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SD Mines student looks for a solution to plastic pollution

A student's research board at South Dakota Mines.
A student's research board at South Dakota Mines.(Aleah Burggraff)
Published: Apr. 5, 2022 at 4:58 PM MDT
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RAPID CITY, S.D. (KEVN) - South Dakota Mines hosted their 12th annual Student Research Symposium which gave students the chance to show cutting-edge scientific research.

One project took a look at plastic, a very common material that can be found pretty much everywhere including in the air we breathe and the water we drink.

“So, plastics are a great material. There’s so many unique properties and they’re very ductile, they’re very light, so, very efficient to transport. All these great things about them, but the problem comes from those same properties when we’re trying to dispose of them. There are means like traditional recycling, however, most plastics, even if they are sent to a recycling facility, they’re hard to sort through, a lot of them can’t be recycled and so only about 9% of plastics are even recycled,” explained Briana Hoff, a student at South Dakota Mines researching how to use microbes as a solution for plastic pollution.

Her project works in three stages as she tries to isolate bacteria that show the capability to degrade plastic, understand what reactions are taking place, and then genetically modify the bacteria to make them the most efficient.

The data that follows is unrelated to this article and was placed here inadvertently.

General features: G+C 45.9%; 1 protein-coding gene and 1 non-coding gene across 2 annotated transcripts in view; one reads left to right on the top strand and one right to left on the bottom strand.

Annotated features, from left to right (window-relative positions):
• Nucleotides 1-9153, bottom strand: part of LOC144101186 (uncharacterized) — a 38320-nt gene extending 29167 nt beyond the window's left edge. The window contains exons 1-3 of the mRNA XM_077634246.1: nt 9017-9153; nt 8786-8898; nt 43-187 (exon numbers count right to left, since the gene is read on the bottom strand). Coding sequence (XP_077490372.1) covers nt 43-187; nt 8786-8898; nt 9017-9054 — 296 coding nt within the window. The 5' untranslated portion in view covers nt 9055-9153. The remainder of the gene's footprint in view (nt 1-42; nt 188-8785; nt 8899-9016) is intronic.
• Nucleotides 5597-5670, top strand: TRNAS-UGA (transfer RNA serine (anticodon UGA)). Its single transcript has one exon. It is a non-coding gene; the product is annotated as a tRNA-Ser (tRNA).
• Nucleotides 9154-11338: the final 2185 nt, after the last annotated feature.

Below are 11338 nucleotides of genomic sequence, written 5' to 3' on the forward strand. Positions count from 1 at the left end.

“So, the end goal is kind of to take a plastic, put it into a reactor, and get a precursor and a precursor is something you can use to create new plastics,” explained Hoff.

So why is disposing of plastics important?

The negative impact they have on ecosystems.

“So, when plastics are littered or they just get into the environment, they can break down…but they’re not actually chemically breaking down. In most cases, they’re just physically breaking down,” said Hoff.

Meaning the pieces of plastic get smaller and become harder to collect and chemically degrade.

“The environment doesn’t know what to do with plastic and there are a lot of microplastics that we’ve found in different organisms,” said Hoff.

Only 3 months into her research Hoff hopes to discover more and is excited to be a part of a project that could help with pollution

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